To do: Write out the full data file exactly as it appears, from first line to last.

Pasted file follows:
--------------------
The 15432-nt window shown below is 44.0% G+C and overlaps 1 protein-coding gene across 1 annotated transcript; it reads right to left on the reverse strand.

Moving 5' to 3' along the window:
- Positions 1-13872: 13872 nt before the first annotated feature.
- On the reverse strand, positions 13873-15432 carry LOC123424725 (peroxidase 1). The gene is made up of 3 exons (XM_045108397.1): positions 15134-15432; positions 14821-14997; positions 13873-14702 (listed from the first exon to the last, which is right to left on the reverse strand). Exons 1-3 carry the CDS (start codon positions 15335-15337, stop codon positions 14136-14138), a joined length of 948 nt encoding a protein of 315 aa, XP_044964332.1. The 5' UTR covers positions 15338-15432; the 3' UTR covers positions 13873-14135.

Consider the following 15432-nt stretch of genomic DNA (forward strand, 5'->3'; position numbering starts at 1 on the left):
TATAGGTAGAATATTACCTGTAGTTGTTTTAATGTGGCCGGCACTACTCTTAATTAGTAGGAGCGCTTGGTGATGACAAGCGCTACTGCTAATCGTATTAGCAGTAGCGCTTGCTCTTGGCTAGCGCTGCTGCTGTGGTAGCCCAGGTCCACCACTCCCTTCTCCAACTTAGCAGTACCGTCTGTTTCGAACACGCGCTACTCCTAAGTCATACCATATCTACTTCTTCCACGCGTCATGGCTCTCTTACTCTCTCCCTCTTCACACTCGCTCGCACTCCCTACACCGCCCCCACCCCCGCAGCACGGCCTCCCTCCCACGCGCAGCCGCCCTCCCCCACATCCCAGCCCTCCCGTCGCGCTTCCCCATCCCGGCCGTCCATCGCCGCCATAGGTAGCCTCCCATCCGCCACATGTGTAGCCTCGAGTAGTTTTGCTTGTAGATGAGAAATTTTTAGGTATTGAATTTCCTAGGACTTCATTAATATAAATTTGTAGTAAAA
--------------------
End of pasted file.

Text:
The 15432-nt window shown below is 44.0% G+C and overlaps 1 protein-coding gene across 1 annotated transcript; it reads right to left on the reverse strand.

Moving 5' to 3' along the window:
- Positions 1-13872: 13872 nt before the first annotated feature.
- On the reverse strand, positions 13873-15432 carry LOC123424725 (peroxidase 1). The gene is made up of 3 exons (XM_045108397.1): positions 15134-15432; positions 14821-14997; positions 13873-14702 (listed from the first exon to the last, which is right to left on the reverse strand). Exons 1-3 carry the CDS (start codon positions 15335-15337, stop codon positions 14136-14138), a joined length of 948 nt encoding a protein of 315 aa, XP_044964332.1. The 5' UTR covers positions 15338-15432; the 3' UTR covers positions 13873-14135.

Consider the following 15432-nt stretch of genomic DNA (forward strand, 5'->3'; position numbering starts at 1 on the left):
TATAGGTAGAATATTACCTGTAGTTGTTTTAATGTGGCCGGCACTACTCTTAATTAGTAGGAGCGCTTGGTGATGACAAGCGCTACTGCTAATCGTATTAGCAGTAGCGCTTGCTCTTGGCTAGCGCTGCTGCTGTGGTAGCCCAGGTCCACCACTCCCTTCTCCAACTTAGCAGTACCGTCTGTTTCGAACACGCGCTACTCCTAAGTCATACCATATCTACTTCTTCCACGCGTCATGGCTCTCTTACTCTCTCCCTCTTCACACTCGCTCGCACTCCCTACACCGCCCCCACCCCCGCAGCACGGCCTCCCTCCCACGCGCAGCCGCCCTCCCCCACATCCCAGCCCTCCCGTCGCGCTTCCCCATCCCGGCCGTCCATCGCCGCCATAGGTAGCCTCCCATCCGCCACATGTGTAGCCTCGAGTAGTTTTGCTTGTAGATGAGAAATTTTTAGGTATTGAATTTCCTAGGACTTCATTAATATAAATTTGTAGTAAAA